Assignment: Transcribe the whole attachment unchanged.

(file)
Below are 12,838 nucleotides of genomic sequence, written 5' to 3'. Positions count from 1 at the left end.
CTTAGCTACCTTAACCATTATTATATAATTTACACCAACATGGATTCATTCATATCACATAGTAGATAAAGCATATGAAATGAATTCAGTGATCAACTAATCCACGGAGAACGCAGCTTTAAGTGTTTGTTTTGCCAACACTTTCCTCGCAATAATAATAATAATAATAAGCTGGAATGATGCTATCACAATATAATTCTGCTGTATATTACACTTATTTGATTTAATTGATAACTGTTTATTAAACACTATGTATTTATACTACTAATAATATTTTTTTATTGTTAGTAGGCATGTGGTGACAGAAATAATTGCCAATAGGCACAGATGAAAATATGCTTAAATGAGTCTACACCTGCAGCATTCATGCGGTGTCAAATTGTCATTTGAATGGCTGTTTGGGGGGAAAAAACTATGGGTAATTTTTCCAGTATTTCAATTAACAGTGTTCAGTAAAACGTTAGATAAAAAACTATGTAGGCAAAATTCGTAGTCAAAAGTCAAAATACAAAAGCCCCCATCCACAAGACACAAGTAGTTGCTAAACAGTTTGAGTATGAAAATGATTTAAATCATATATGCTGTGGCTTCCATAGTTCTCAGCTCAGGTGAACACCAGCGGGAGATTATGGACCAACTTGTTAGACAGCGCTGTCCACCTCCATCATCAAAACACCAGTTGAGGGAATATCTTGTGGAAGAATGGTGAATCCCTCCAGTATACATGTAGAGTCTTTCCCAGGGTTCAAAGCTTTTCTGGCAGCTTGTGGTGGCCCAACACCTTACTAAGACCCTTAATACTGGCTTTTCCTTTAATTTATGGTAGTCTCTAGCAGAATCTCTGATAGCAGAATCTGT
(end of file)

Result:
Below are 12,838 nucleotides of genomic sequence, written 5' to 3'. Positions count from 1 at the left end.
CTTAGCTACCTTAACCATTATTATATAATTTACACCAACATGGATTCATTCATATCACATAGTAGATAAAGCATATGAAATGAATTCAGTGATCAACTAATCCACGGAGAACGCAGCTTTAAGTGTTTGTTTTGCCAACACTTTCCTCGCAATAATAATAATAATAATAAGCTGGAATGATGCTATCACAATATAATTCTGCTGTATATTACACTTATTTGATTTAATTGATAACTGTTTATTAAACACTATGTATTTATACTACTAATAATATTTTTTTATTGTTAGTAGGCATGTGGTGACAGAAATAATTGCCAATAGGCACAGATGAAAATATGCTTAAATGAGTCTACACCTGCAGCATTCATGCGGTGTCAAATTGTCATTTGAATGGCTGTTTGGGGGGAAAAAACTATGGGTAATTTTTCCAGTATTTCAATTAACAGTGTTCAGTAAAACGTTAGATAAAAAACTATGTAGGCAAAATTCGTAGTCAAAAGTCAAAATACAAAAGCCCCCATCCACAAGACACAAGTAGTTGCTAAACAGTTTGAGTATGAAAATGATTTAAATCATATATGCTGTGGCTTCCATAGTTCTCAGCTCAGGTGAACACCAGCGGGAGATTATGGACCAACTTGTTAGACAGCGCTGTCCACCTCCATCATCAAAACACCAGTTGAGGGAATATCTTGTGGAAGAATGGTGAATCCCTCCAGTATACATGTAGAGTCTTTCCCAGGGTTCAAAGCTTTTCTGGCAGCTTGTGGTGGCCCAACACCTTACTAAGACCCTTAATACTGGCTTTTCCTTTAATTTATGGTAGTCTCTAGCAGAATCTCTGATAGCAGAATCTGT